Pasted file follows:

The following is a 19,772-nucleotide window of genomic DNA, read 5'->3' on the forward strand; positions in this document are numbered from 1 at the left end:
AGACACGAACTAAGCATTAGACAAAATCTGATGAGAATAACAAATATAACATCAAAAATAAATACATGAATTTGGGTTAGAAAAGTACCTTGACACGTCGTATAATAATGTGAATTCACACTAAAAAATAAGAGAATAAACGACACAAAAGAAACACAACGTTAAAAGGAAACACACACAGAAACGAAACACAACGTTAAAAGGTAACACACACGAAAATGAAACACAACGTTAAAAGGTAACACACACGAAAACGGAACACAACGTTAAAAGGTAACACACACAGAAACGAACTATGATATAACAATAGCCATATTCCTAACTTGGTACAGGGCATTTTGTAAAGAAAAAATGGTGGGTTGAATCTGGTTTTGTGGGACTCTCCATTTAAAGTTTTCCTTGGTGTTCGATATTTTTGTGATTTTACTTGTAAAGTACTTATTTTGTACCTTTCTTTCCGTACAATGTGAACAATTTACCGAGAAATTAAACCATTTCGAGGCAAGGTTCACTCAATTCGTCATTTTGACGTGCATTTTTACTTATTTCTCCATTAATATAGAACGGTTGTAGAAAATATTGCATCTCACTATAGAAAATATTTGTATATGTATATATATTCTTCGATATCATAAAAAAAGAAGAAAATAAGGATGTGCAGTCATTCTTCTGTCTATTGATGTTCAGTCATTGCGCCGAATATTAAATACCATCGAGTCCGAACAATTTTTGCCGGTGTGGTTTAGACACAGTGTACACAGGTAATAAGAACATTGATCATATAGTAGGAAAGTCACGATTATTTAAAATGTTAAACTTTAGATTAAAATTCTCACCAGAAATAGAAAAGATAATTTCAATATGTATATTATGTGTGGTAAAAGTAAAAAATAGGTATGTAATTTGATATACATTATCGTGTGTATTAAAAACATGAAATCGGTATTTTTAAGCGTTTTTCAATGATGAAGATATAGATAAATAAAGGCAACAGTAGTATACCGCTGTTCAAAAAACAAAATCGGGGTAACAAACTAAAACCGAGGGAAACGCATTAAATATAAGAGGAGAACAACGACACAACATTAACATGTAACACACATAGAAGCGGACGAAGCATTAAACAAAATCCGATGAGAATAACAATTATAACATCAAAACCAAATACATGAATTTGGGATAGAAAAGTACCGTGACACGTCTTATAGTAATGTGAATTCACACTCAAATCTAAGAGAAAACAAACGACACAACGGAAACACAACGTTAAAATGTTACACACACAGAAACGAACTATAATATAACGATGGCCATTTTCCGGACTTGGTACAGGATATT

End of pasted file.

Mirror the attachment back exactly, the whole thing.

The following is a 19,772-nucleotide window of genomic DNA, read 5'->3' on the forward strand; positions in this document are numbered from 1 at the left end:
AGACACGAACTAAGCATTAGACAAAATCTGATGAGAATAACAAATATAACATCAAAAATAAATACATGAATTTGGGTTAGAAAAGTACCTTGACACGTCGTATAATAATGTGAATTCACACTAAAAAATAAGAGAATAAACGACACAAAAGAAACACAACGTTAAAAGGAAACACACACAGAAACGAAACACAACGTTAAAAGGTAACACACACGAAAATGAAACACAACGTTAAAAGGTAACACACACGAAAACGGAACACAACGTTAAAAGGTAACACACACAGAAACGAACTATGATATAACAATAGCCATATTCCTAACTTGGTACAGGGCATTTTGTAAAGAAAAAATGGTGGGTTGAATCTGGTTTTGTGGGACTCTCCATTTAAAGTTTTCCTTGGTGTTCGATATTTTTGTGATTTTACTTGTAAAGTACTTATTTTGTACCTTTCTTTCCGTACAATGTGAACAATTTACCGAGAAATTAAACCATTTCGAGGCAAGGTTCACTCAATTCGTCATTTTGACGTGCATTTTTACTTATTTCTCCATTAATATAGAACGGTTGTAGAAAATATTGCATCTCACTATAGAAAATATTTGTATATGTATATATATTCTTCGATATCATAAAAAAAGAAGAAAATAAGGATGTGCAGTCATTCTTCTGTCTATTGATGTTCAGTCATTGCGCCGAATATTAAATACCATCGAGTCCGAACAATTTTTGCCGGTGTGGTTTAGACACAGTGTACACAGGTAATAAGAACATTGATCATATAGTAGGAAAGTCACGATTATTTAAAATGTTAAACTTTAGATTAAAATTCTCACCAGAAATAGAAAAGATAATTTCAATATGTATATTATGTGTGGTAAAAGTAAAAAATAGGTATGTAATTTGATATACATTATCGTGTGTATTAAAAACATGAAATCGGTATTTTTAAGCGTTTTTCAATGATGAAGATATAGATAAATAAAGGCAACAGTAGTATACCGCTGTTCAAAAAACAAAATCGGGGTAACAAACTAAAACCGAGGGAAACGCATTAAATATAAGAGGAGAACAACGACACAACATTAACATGTAACACACATAGAAGCGGACGAAGCATTAAACAAAATCCGATGAGAATAACAATTATAACATCAAAACCAAATACATGAATTTGGGATAGAAAAGTACCGTGACACGTCTTATAGTAATGTGAATTCACACTCAAATCTAAGAGAAAACAAACGACACAACGGAAACACAACGTTAAAATGTTACACACACAGAAACGAACTATAATATAACGATGGCCATTTTCCGGACTTGGTACAGGATATT